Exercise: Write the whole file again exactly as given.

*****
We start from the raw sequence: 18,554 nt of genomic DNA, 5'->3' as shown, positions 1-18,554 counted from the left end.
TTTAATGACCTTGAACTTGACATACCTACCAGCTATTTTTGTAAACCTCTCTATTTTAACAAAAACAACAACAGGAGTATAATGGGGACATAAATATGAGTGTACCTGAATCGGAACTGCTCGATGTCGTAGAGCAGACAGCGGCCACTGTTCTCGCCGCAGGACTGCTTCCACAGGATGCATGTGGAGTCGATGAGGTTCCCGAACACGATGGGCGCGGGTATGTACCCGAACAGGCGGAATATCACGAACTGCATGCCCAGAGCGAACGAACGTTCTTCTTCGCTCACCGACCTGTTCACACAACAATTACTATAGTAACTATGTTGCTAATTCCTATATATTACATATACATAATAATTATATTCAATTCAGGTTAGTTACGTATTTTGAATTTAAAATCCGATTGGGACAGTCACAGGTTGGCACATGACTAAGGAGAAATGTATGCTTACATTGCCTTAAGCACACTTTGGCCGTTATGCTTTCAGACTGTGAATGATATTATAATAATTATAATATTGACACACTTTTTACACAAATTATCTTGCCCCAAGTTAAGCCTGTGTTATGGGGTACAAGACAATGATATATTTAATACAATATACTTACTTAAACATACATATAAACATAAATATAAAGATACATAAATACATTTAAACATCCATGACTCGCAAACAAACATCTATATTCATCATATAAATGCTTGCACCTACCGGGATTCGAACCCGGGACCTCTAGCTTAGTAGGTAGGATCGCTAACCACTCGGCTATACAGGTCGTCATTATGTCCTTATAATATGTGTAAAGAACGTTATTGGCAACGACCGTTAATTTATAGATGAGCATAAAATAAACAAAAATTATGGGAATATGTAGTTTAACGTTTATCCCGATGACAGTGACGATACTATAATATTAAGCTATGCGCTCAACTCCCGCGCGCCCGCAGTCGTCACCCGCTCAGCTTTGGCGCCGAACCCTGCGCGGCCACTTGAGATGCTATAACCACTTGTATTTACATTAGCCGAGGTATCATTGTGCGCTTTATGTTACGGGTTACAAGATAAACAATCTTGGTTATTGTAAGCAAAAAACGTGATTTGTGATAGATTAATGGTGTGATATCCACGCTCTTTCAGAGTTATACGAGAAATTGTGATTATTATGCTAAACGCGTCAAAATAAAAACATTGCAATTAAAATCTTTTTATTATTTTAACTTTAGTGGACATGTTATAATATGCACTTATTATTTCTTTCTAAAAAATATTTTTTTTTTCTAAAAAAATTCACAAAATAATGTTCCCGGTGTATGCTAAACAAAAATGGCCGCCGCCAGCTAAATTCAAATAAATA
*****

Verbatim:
We start from the raw sequence: 18,554 nt of genomic DNA, 5'->3' as shown, positions 1-18,554 counted from the left end.
TTTAATGACCTTGAACTTGACATACCTACCAGCTATTTTTGTAAACCTCTCTATTTTAACAAAAACAACAACAGGAGTATAATGGGGACATAAATATGAGTGTACCTGAATCGGAACTGCTCGATGTCGTAGAGCAGACAGCGGCCACTGTTCTCGCCGCAGGACTGCTTCCACAGGATGCATGTGGAGTCGATGAGGTTCCCGAACACGATGGGCGCGGGTATGTACCCGAACAGGCGGAATATCACGAACTGCATGCCCAGAGCGAACGAACGTTCTTCTTCGCTCACCGACCTGTTCACACAACAATTACTATAGTAACTATGTTGCTAATTCCTATATATTACATATACATAATAATTATATTCAATTCAGGTTAGTTACGTATTTTGAATTTAAAATCCGATTGGGACAGTCACAGGTTGGCACATGACTAAGGAGAAATGTATGCTTACATTGCCTTAAGCACACTTTGGCCGTTATGCTTTCAGACTGTGAATGATATTATAATAATTATAATATTGACACACTTTTTACACAAATTATCTTGCCCCAAGTTAAGCCTGTGTTATGGGGTACAAGACAATGATATATTTAATACAATATACTTACTTAAACATACATATAAACATAAATATAAAGATACATAAATACATTTAAACATCCATGACTCGCAAACAAACATCTATATTCATCATATAAATGCTTGCACCTACCGGGATTCGAACCCGGGACCTCTAGCTTAGTAGGTAGGATCGCTAACCACTCGGCTATACAGGTCGTCATTATGTCCTTATAATATGTGTAAAGAACGTTATTGGCAACGACCGTTAATTTATAGATGAGCATAAAATAAACAAAAATTATGGGAATATGTAGTTTAACGTTTATCCCGATGACAGTGACGATACTATAATATTAAGCTATGCGCTCAACTCCCGCGCGCCCGCAGTCGTCACCCGCTCAGCTTTGGCGCCGAACCCTGCGCGGCCACTTGAGATGCTATAACCACTTGTATTTACATTAGCCGAGGTATCATTGTGCGCTTTATGTTACGGGTTACAAGATAAACAATCTTGGTTATTGTAAGCAAAAAACGTGATTTGTGATAGATTAATGGTGTGATATCCACGCTCTTTCAGAGTTATACGAGAAATTGTGATTATTATGCTAAACGCGTCAAAATAAAAACATTGCAATTAAAATCTTTTTATTATTTTAACTTTAGTGGACATGTTATAATATGCACTTATTATTTCTTTCTAAAAAATATTTTTTTTTTCTAAAAAAATTCACAAAATAATGTTCCCGGTGTATGCTAAACAAAAATGGCCGCCGCCAGCTAAATTCAAATAAATA